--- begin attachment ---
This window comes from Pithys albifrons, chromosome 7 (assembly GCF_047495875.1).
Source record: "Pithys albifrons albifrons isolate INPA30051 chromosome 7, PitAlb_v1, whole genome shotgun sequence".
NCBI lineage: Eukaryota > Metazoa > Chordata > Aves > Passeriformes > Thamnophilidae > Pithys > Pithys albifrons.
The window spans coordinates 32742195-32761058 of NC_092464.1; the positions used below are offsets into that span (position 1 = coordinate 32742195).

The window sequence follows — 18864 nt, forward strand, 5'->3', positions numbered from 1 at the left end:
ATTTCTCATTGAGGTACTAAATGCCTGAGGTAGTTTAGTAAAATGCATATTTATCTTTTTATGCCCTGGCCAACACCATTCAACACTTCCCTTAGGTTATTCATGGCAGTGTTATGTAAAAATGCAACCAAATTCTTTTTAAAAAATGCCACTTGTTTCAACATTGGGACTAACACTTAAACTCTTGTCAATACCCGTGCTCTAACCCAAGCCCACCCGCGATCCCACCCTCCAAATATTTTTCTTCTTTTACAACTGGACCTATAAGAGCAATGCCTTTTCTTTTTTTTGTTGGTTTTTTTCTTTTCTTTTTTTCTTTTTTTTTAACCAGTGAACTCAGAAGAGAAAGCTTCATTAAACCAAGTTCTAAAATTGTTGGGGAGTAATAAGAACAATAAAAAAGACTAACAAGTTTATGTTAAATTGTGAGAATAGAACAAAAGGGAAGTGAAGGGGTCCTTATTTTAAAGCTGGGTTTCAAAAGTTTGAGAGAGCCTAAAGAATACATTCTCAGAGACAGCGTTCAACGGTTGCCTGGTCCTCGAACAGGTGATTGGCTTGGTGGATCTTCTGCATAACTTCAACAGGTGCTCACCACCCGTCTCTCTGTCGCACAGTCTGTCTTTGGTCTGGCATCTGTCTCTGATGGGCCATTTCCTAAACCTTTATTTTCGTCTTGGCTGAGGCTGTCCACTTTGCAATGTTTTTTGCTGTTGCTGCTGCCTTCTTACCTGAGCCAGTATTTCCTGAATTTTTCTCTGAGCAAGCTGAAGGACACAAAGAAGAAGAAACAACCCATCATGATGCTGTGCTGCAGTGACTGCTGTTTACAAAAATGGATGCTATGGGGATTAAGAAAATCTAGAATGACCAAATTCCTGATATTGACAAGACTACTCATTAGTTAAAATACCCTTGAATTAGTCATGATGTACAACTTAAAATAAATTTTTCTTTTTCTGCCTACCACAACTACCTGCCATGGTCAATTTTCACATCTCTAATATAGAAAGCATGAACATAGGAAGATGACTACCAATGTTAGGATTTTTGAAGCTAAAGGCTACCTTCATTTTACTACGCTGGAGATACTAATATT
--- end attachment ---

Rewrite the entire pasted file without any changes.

This window comes from Pithys albifrons, chromosome 7 (assembly GCF_047495875.1).
Source record: "Pithys albifrons albifrons isolate INPA30051 chromosome 7, PitAlb_v1, whole genome shotgun sequence".
NCBI lineage: Eukaryota > Metazoa > Chordata > Aves > Passeriformes > Thamnophilidae > Pithys > Pithys albifrons.
The window spans coordinates 32742195-32761058 of NC_092464.1; the positions used below are offsets into that span (position 1 = coordinate 32742195).

The window sequence follows — 18864 nt, forward strand, 5'->3', positions numbered from 1 at the left end:
ATTTCTCATTGAGGTACTAAATGCCTGAGGTAGTTTAGTAAAATGCATATTTATCTTTTTATGCCCTGGCCAACACCATTCAACACTTCCCTTAGGTTATTCATGGCAGTGTTATGTAAAAATGCAACCAAATTCTTTTTAAAAAATGCCACTTGTTTCAACATTGGGACTAACACTTAAACTCTTGTCAATACCCGTGCTCTAACCCAAGCCCACCCGCGATCCCACCCTCCAAATATTTTTCTTCTTTTACAACTGGACCTATAAGAGCAATGCCTTTTCTTTTTTTTGTTGGTTTTTTTCTTTTCTTTTTTTCTTTTTTTTTAACCAGTGAACTCAGAAGAGAAAGCTTCATTAAACCAAGTTCTAAAATTGTTGGGGAGTAATAAGAACAATAAAAAAGACTAACAAGTTTATGTTAAATTGTGAGAATAGAACAAAAGGGAAGTGAAGGGGTCCTTATTTTAAAGCTGGGTTTCAAAAGTTTGAGAGAGCCTAAAGAATACATTCTCAGAGACAGCGTTCAACGGTTGCCTGGTCCTCGAACAGGTGATTGGCTTGGTGGATCTTCTGCATAACTTCAACAGGTGCTCACCACCCGTCTCTCTGTCGCACAGTCTGTCTTTGGTCTGGCATCTGTCTCTGATGGGCCATTTCCTAAACCTTTATTTTCGTCTTGGCTGAGGCTGTCCACTTTGCAATGTTTTTTGCTGTTGCTGCTGCCTTCTTACCTGAGCCAGTATTTCCTGAATTTTTCTCTGAGCAAGCTGAAGGACACAAAGAAGAAGAAACAACCCATCATGATGCTGTGCTGCAGTGACTGCTGTTTACAAAAATGGATGCTATGGGGATTAAGAAAATCTAGAATGACCAAATTCCTGATATTGACAAGACTACTCATTAGTTAAAATACCCTTGAATTAGTCATGATGTACAACTTAAAATAAATTTTTCTTTTTCTGCCTACCACAACTACCTGCCATGGTCAATTTTCACATCTCTAATATAGAAAGCATGAACATAGGAAGATGACTACCAATGTTAGGATTTTTGAAGCTAAAGGCTACCTTCATTTTACTACGCTGGAGATACTAATATT